Fields, M.W., Bagwell, C.E., Carroll, S.L., Yan, T., Liu, X., Watson, D.B., Jardine, P.M., Criddle, C.S., Hazen, T.C., & Zhou, J. Phylogenetic and functional biomarkers as indicators of bacterialcommunity responses to mixed-waste contamination. United States.
Fields, M.W., Bagwell, C.E., Carroll, S.L., Yan, T., Liu, X., Watson, D.B., Jardine, P.M., Criddle, C.S., Hazen, T.C., and Zhou, J. Fri . "Phylogenetic and functional biomarkers as indicators of bacterialcommunity responses to mixed-waste contamination". United States. doi:.
@article{osti_922808,
title = {Phylogenetic and functional biomarkers as indicators of bacterialcommunity responses to mixed-waste contamination},
author = {Fields, M.W. and Bagwell, C.E. and Carroll, S.L. and Yan, T. and Liu, X. and Watson, D.B. and Jardine, P.M. and Criddle, C.S. and Hazen, T.C. and Zhou, J.},
abstractNote = {Few studies have demonstrated changes in community structurealong a contaminant plume in terms of phylogenetic, functional, andgeochemical changes, and such studies are essential to understand how amicrobial ecosystem responds to perturbations. Clonal libraries ofmultiple genes (SSU rDNA, nirK, nirS, amoA, pmoA, and dsrAB) wereanalyzed from groundwater samples (n=6) that varied in contaminantlevels, and 107 geochemical parameters were measured. Principalcomponents analyses (PCA) were used to compare the relationships betweenthe sites with respect to the biomarker (n=785 for all sequences)distributions and the geochemical variables. A major portion of thegeochemical variance measured between the samples could be accounted forby tetrachloroethene, 99Tc, NO3, SO4, Al, and Th. The PCA based on thedistribution of unique biomarkers resulted in different groupingscompared to the geochemical analysis, but when the SSU rRNA genelibraries were directly compared (?Cxy values) the sites were clusteredin asimilar fashion compared to geochemical measures. The PCA based uponfunctional gene distributions each predicted different relationshipsbetween the sites, and comparisons of Euclidean distances based upondiversity indices for all functional genes (n=432) grouped the sites byextreme or intermediate contaminant levels. The data suggested that thesites with low and high perturbations were functionally more similar thansites with intermediate conditions, and perhaps captured the overallcommunity structure better than a single phylogenetic biomarker.Moreover, even though the background site was phylogenetically andgeochemically distinct from the acidic sites, the extreme conditions ofthe acidic samples might be more analogous to the limiting nutrientconditions of the background site. An understanding of microbialcommunity-level responses within an ecological framework would providebetter insight for restoration strategies at contaminated fieldsites.},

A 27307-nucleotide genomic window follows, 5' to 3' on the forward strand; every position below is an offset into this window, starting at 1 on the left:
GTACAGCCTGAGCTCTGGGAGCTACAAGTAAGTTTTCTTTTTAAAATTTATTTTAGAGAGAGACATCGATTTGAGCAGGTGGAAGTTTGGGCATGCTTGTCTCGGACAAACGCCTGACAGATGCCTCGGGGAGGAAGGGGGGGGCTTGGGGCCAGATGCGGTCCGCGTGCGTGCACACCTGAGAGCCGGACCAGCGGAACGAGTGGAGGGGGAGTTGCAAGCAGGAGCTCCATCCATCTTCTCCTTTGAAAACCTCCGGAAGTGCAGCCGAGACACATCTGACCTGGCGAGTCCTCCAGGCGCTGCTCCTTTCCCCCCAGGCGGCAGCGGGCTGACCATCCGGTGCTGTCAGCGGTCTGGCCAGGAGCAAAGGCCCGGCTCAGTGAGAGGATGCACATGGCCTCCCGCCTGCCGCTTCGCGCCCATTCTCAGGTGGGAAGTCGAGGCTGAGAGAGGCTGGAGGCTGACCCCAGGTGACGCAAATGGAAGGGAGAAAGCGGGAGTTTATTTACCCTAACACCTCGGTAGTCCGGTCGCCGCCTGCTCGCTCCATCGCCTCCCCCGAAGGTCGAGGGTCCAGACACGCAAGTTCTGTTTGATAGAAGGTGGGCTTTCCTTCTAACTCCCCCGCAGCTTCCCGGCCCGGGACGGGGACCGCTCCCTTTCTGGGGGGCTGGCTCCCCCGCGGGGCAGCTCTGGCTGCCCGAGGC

doi = {},
journal = {Environmental Science and Technology},
number = 8,
volume = 40,
place = {United States},
year = {Fri Mar 30 00:00:00 EDT 2007},
month = {Fri Mar 30 00:00:00 EDT 2007}
}